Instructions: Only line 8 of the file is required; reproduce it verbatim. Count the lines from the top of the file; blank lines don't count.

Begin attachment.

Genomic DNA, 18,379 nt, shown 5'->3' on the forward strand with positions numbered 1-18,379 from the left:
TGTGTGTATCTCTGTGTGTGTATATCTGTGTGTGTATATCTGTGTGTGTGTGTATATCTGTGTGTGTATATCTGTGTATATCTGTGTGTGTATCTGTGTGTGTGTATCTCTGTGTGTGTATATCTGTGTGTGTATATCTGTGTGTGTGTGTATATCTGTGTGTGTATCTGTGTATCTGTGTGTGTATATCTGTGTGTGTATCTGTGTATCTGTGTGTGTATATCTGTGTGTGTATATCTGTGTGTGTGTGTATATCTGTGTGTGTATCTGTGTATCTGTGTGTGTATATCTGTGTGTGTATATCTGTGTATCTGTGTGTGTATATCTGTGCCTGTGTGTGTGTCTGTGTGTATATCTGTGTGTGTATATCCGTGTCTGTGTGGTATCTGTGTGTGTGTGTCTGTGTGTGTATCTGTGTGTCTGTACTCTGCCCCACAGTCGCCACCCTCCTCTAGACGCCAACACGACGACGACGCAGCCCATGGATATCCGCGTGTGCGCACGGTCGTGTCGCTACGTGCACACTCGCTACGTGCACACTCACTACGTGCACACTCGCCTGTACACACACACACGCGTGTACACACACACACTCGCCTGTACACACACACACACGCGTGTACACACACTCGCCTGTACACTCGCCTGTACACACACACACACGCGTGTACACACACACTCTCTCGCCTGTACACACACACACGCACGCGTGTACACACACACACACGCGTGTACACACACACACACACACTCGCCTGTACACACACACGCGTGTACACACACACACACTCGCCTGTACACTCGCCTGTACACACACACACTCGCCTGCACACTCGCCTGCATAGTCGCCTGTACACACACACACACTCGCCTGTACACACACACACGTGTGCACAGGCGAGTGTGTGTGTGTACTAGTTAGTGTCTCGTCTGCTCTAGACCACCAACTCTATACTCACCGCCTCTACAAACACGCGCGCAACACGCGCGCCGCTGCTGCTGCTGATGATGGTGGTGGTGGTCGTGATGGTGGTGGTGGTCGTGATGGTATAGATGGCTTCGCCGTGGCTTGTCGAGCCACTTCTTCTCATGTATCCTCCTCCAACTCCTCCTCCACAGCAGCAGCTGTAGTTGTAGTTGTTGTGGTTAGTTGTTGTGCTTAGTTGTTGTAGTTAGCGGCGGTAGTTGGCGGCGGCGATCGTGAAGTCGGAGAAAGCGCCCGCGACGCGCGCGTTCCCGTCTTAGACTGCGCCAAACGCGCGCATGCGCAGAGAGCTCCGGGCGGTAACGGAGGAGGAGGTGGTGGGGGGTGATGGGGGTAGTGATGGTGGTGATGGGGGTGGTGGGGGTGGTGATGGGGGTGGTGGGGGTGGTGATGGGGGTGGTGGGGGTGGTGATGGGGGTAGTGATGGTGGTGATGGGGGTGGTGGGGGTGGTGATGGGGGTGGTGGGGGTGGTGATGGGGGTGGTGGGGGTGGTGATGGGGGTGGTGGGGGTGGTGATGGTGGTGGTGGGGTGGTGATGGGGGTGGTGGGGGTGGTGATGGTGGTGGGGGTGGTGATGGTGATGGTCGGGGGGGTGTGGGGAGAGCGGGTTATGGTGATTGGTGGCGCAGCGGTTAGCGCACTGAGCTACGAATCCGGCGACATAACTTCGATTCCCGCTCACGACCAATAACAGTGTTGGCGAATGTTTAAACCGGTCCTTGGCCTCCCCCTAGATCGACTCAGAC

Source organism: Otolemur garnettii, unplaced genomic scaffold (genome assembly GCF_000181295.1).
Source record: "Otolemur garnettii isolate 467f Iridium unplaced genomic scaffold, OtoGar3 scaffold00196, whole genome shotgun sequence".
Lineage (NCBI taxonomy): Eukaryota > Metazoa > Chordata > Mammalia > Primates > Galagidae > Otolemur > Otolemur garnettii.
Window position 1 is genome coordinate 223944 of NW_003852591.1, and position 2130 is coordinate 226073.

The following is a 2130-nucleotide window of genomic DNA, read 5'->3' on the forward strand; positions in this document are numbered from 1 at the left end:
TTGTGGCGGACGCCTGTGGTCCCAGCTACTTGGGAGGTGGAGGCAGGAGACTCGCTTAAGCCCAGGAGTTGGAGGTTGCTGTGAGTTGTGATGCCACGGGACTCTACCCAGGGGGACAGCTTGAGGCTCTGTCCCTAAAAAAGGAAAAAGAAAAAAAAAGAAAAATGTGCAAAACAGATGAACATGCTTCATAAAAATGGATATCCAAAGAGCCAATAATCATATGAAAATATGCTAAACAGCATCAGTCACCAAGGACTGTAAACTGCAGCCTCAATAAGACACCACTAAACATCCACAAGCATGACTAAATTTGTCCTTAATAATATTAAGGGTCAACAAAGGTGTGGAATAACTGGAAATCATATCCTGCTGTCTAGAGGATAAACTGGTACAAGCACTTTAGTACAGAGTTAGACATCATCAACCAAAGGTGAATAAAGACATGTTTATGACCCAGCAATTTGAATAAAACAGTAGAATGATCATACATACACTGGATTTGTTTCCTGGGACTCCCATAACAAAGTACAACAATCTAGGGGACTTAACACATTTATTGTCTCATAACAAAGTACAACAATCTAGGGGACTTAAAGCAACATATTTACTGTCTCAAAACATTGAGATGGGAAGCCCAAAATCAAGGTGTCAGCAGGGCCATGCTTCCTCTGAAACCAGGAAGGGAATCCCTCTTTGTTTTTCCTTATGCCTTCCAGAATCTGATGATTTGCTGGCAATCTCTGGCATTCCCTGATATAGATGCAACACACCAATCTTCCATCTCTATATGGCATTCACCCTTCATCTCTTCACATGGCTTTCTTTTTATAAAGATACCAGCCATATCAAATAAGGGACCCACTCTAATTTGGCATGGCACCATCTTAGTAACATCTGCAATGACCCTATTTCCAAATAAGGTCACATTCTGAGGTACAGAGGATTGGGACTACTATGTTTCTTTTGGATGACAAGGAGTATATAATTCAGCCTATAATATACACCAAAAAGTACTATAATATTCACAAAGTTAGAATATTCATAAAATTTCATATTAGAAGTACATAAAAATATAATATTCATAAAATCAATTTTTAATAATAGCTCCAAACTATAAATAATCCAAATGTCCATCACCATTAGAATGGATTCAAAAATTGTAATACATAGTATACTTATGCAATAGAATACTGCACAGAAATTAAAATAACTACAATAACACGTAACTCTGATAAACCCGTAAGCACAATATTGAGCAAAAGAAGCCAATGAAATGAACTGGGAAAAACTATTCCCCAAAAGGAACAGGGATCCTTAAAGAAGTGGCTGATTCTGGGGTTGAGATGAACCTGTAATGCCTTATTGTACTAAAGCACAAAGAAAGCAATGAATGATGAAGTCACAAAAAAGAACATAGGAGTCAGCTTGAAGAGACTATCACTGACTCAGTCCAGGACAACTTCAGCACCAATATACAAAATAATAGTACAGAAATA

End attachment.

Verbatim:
TTGTGGCGGACGCCTGTGGTCCCAGCTACTTGGGAGGTGGAGGCAGGAGACTCGCTTAAGCCCAGGAGTTGGAGGTTGCTGTGAGTTGTGATGCCACGGGACTCTACCCAGGGGGACAGCTTGAGGCTCTGTCCCTAAAAAAGGAAAAAGAAAAAAAAAGAAAAATGTGCAAAACAGATGAACATGCTTCATAAAAATGGATATCCAAAGAGCCAATAATCATATGAAAATATGCTAAACAGCATCAGTCACCAAGGACTGTAAACTGCAGCCTCAATAAGACACCACTAAACATCCACAAGCATGACTAAATTTGTCCTTAATAATATTAAGGGTCAACAAAGGTGTGGAATAACTGGAAATCATATCCTGCTGTCTAGAGGATAAACTGGTACAAGCACTTTAGTACAGAGTTAGACATCATCAACCAAAGGTGAATAAAGACATGTTTATGACCCAGCAATTTGAATAAAACAGTAGAATGATCATACATACACTGGATTTGTTTCCTGGGACTCCCATAACAAAGTACAACAATCTAGGGGACTTAACACATTTATTGTCTCATAACAAAGTACAACAATCTAGGGGACTTAAAGCAACATATTTACTGTCTCAAAACATTGAGATGGGAAGCCCAAAATCAAGGTGTCAGCAGGGCCATGCTTCCTCTGAAACCAGGAAGGGAATCCCTCTTTGTTTTTCCTTATGCCTTCCAGAATCTGATGATTTGCTGGCAATCTCTGGCATTCCCTGATATAGATGCAACACACCAATCTTCCATCTCTATATGGCATTCACCCTTCATCTCTTCACATGGCTTTCTTTTTATAAAGATACCAGCCATATCAAATAAGGGACCCACTCTAATTTGGCATGGCACCATCTTAGTAACATCTGCAATGACCCTATTTCCAAATAAGGTCACATTCTGAGGTACAGAGGATTGGGACTACTATGTTTCTTTTGGATGACAAGGAGTATATAATTCAGCCTATAATATACACCAAAAAGTACTATAATATTCACAAAGTTAGAATATTCATAAAATTTCATATTAGAAGTACATAAAAATATAATATTCATAAAATCAATTTTTAATAATAGCTCCAAACTATAAATAATCCAAATGTCCATCACCATTAGAATGGATTCAAAAATTGTAATACATAGTATACTTATGCAATAGAATACTGCACAGAAATTAAAATAACTACAATAACACGTAACTCTGATAAACCCGTAAGCACAATATTGAGCAAAAGAAGCCAATGAAATGAACTGGGAAAAACTATTCCCCAAAAGGAACAGGGATCCTTAAAGAAGTGGCTGATTCTGGGGTTGAGATGAACCTGTAATGCCTTATTGTACTAAAGCACAAAGAAAGCAATGAATGATGAAGTCACAAAAAAGAACATAGGAGTCAGCTTGAAGAGACTATCACTGACTCAGTCCAGGACAACTTCAGCACCAATATACAAAATAATAGTACAGAAATA